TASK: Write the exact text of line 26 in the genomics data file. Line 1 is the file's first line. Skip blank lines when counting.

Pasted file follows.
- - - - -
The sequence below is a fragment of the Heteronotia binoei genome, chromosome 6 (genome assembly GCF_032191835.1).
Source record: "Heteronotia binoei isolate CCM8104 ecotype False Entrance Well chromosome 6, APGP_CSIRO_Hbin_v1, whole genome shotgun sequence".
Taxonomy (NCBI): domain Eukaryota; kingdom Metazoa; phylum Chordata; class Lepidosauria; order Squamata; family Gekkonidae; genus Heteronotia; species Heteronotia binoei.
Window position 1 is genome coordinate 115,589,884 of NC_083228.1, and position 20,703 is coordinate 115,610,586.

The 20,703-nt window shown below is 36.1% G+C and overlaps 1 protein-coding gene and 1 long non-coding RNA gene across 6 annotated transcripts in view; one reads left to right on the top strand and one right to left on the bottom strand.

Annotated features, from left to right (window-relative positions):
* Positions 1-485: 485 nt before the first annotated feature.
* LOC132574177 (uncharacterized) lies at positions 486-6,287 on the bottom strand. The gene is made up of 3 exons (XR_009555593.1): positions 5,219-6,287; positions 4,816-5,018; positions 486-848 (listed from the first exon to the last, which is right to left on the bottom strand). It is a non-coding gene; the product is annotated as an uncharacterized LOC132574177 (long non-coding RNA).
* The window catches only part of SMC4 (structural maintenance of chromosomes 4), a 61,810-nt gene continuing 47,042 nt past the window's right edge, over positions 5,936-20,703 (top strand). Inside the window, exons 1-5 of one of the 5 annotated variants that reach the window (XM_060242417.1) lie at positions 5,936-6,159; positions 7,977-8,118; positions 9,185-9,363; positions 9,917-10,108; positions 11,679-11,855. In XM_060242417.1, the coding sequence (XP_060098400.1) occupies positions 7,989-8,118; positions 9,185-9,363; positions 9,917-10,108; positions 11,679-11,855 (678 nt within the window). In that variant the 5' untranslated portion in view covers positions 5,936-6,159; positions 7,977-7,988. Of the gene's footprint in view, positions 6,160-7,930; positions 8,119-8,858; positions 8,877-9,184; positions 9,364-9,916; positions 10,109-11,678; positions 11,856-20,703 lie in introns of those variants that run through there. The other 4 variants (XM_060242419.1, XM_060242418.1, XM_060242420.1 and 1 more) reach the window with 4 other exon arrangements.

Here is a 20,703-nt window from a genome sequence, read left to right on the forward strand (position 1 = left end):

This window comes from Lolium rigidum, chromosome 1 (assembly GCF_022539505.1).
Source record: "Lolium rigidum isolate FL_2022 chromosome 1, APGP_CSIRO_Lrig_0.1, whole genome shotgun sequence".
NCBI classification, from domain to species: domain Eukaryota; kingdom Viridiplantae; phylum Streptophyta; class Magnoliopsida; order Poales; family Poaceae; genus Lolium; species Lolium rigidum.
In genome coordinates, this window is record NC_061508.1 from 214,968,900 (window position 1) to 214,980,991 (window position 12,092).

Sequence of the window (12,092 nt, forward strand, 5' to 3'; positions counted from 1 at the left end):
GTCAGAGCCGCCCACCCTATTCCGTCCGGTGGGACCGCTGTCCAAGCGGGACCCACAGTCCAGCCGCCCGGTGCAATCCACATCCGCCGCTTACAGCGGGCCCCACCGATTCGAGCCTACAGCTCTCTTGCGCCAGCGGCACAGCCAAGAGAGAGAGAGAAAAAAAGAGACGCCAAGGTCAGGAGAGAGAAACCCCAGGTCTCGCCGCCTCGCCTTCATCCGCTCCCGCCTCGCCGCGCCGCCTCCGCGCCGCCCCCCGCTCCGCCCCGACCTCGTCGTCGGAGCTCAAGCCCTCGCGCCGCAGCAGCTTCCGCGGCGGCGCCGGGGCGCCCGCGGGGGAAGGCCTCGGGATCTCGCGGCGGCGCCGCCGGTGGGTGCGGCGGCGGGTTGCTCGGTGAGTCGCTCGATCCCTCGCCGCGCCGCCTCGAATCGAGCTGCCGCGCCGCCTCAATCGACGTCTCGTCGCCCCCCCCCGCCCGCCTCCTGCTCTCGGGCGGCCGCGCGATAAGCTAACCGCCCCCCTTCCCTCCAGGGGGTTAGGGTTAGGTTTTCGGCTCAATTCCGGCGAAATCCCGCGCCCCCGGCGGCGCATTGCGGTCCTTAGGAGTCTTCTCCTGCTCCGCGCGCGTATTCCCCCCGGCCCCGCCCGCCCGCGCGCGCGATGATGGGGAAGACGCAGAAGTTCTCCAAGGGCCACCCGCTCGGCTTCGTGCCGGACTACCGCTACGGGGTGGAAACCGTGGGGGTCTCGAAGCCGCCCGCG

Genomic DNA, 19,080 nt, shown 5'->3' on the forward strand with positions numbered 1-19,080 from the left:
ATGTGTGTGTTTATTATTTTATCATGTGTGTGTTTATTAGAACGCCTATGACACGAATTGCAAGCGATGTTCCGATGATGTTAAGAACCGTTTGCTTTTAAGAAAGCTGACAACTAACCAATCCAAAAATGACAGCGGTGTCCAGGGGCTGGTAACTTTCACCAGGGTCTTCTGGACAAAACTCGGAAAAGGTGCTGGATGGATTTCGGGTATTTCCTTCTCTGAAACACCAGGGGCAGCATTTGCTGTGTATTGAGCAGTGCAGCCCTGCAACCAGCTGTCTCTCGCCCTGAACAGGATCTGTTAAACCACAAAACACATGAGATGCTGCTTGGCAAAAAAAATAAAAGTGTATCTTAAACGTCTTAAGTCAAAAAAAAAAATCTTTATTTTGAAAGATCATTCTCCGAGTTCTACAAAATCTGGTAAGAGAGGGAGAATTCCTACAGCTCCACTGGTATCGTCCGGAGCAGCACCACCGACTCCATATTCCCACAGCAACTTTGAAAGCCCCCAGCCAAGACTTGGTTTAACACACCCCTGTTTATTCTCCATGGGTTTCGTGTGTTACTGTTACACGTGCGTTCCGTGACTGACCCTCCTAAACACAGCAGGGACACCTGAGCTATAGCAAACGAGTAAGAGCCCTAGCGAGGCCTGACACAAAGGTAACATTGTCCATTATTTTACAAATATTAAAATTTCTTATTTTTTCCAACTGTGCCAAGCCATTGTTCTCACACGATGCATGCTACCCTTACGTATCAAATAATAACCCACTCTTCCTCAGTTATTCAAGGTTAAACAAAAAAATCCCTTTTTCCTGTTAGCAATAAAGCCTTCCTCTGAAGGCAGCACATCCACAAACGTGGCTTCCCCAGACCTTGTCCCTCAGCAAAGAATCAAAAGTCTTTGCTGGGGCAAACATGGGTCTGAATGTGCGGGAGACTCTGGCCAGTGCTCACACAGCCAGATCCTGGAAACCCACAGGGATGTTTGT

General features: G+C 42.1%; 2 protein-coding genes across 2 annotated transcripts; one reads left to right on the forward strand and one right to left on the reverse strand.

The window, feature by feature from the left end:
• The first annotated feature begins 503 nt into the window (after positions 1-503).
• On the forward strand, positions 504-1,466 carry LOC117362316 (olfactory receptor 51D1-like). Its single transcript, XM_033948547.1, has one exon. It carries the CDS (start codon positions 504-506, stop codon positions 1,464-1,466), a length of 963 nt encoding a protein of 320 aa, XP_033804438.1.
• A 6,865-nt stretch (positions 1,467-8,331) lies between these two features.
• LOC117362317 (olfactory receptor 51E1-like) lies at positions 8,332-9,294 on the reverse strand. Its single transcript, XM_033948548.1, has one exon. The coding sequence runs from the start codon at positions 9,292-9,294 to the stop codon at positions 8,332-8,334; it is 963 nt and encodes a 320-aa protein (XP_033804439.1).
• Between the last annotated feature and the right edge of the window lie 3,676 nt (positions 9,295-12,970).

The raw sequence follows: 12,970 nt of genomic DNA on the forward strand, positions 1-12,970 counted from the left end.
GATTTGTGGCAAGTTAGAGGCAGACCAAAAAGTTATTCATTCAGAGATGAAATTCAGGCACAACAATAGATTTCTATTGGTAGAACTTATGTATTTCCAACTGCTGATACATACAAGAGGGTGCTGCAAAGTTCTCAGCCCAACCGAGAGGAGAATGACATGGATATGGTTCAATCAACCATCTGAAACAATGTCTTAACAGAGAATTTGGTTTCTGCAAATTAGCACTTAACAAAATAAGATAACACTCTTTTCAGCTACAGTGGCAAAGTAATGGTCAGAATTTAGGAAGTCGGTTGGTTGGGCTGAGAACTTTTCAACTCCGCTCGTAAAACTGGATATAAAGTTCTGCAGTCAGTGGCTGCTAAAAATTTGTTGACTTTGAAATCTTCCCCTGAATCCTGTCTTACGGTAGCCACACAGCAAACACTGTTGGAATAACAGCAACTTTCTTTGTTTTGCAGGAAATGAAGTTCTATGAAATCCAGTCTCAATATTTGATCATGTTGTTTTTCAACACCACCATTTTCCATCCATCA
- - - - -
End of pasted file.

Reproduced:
The raw sequence follows: 12,970 nt of genomic DNA on the forward strand, positions 1-12,970 counted from the left end.